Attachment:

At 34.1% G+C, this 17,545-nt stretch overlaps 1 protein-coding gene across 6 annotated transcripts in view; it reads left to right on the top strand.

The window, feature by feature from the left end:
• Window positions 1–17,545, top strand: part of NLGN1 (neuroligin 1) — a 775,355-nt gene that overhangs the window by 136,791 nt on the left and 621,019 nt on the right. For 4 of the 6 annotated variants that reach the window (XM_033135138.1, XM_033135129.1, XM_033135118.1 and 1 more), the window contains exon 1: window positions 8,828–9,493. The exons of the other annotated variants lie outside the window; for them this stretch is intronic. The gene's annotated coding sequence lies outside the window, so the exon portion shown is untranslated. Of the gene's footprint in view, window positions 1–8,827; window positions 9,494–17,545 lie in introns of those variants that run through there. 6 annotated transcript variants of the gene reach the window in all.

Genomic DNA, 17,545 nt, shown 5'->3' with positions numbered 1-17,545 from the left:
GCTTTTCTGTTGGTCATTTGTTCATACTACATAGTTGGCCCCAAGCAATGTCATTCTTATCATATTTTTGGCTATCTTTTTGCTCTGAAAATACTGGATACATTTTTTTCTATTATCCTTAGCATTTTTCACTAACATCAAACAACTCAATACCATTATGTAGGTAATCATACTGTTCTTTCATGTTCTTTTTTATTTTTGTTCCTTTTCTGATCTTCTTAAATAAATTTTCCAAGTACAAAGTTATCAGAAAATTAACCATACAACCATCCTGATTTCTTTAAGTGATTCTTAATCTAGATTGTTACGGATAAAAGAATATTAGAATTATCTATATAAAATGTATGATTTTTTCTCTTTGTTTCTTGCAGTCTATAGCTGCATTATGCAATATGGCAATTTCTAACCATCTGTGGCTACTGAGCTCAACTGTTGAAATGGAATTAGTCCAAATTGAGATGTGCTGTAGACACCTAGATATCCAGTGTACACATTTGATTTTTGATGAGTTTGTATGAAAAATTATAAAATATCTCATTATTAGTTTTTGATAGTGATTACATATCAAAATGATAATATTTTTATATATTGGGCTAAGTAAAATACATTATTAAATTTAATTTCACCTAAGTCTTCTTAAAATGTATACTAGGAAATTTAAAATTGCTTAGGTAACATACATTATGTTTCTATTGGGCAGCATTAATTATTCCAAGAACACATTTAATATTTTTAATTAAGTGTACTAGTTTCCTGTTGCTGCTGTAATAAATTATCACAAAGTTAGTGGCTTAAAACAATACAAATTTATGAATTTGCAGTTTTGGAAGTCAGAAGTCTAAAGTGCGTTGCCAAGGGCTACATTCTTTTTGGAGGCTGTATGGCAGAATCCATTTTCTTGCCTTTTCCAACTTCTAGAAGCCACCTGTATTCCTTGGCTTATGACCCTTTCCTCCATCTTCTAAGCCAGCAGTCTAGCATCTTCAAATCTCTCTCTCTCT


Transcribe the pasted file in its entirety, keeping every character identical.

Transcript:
At 34.1% G+C, this 17,545-nt stretch overlaps 1 protein-coding gene across 6 annotated transcripts in view; it reads left to right on the top strand.

The window, feature by feature from the left end:
• Window positions 1–17,545, top strand: part of NLGN1 (neuroligin 1) — a 775,355-nt gene that overhangs the window by 136,791 nt on the left and 621,019 nt on the right. For 4 of the 6 annotated variants that reach the window (XM_033135138.1, XM_033135129.1, XM_033135118.1 and 1 more), the window contains exon 1: window positions 8,828–9,493. The exons of the other annotated variants lie outside the window; for them this stretch is intronic. The gene's annotated coding sequence lies outside the window, so the exon portion shown is untranslated. Of the gene's footprint in view, window positions 1–8,827; window positions 9,494–17,545 lie in introns of those variants that run through there. 6 annotated transcript variants of the gene reach the window in all.

Genomic DNA, 17,545 nt, shown 5'->3' with positions numbered 1-17,545 from the left:
GCTTTTCTGTTGGTCATTTGTTCATACTACATAGTTGGCCCCAAGCAATGTCATTCTTATCATATTTTTGGCTATCTTTTTGCTCTGAAAATACTGGATACATTTTTTTCTATTATCCTTAGCATTTTTCACTAACATCAAACAACTCAATACCATTATGTAGGTAATCATACTGTTCTTTCATGTTCTTTTTTATTTTTGTTCCTTTTCTGATCTTCTTAAATAAATTTTCCAAGTACAAAGTTATCAGAAAATTAACCATACAACCATCCTGATTTCTTTAAGTGATTCTTAATCTAGATTGTTACGGATAAAAGAATATTAGAATTATCTATATAAAATGTATGATTTTTTCTCTTTGTTTCTTGCAGTCTATAGCTGCATTATGCAATATGGCAATTTCTAACCATCTGTGGCTACTGAGCTCAACTGTTGAAATGGAATTAGTCCAAATTGAGATGTGCTGTAGACACCTAGATATCCAGTGTACACATTTGATTTTTGATGAGTTTGTATGAAAAATTATAAAATATCTCATTATTAGTTTTTGATAGTGATTACATATCAAAATGATAATATTTTTATATATTGGGCTAAGTAAAATACATTATTAAATTTAATTTCACCTAAGTCTTCTTAAAATGTATACTAGGAAATTTAAAATTGCTTAGGTAACATACATTATGTTTCTATTGGGCAGCATTAATTATTCCAAGAACACATTTAATATTTTTAATTAAGTGTACTAGTTTCCTGTTGCTGCTGTAATAAATTATCACAAAGTTAGTGGCTTAAAACAATACAAATTTATGAATTTGCAGTTTTGGAAGTCAGAAGTCTAAAGTGCGTTGCCAAGGGCTACATTCTTTTTGGAGGCTGTATGGCAGAATCCATTTTCTTGCCTTTTCCAACTTCTAGAAGCCACCTGTATTCCTTGGCTTATGACCCTTTCCTCCATCTTCTAAGCCAGCAGTCTAGCATCTTCAAATCTCTCTCTCTCT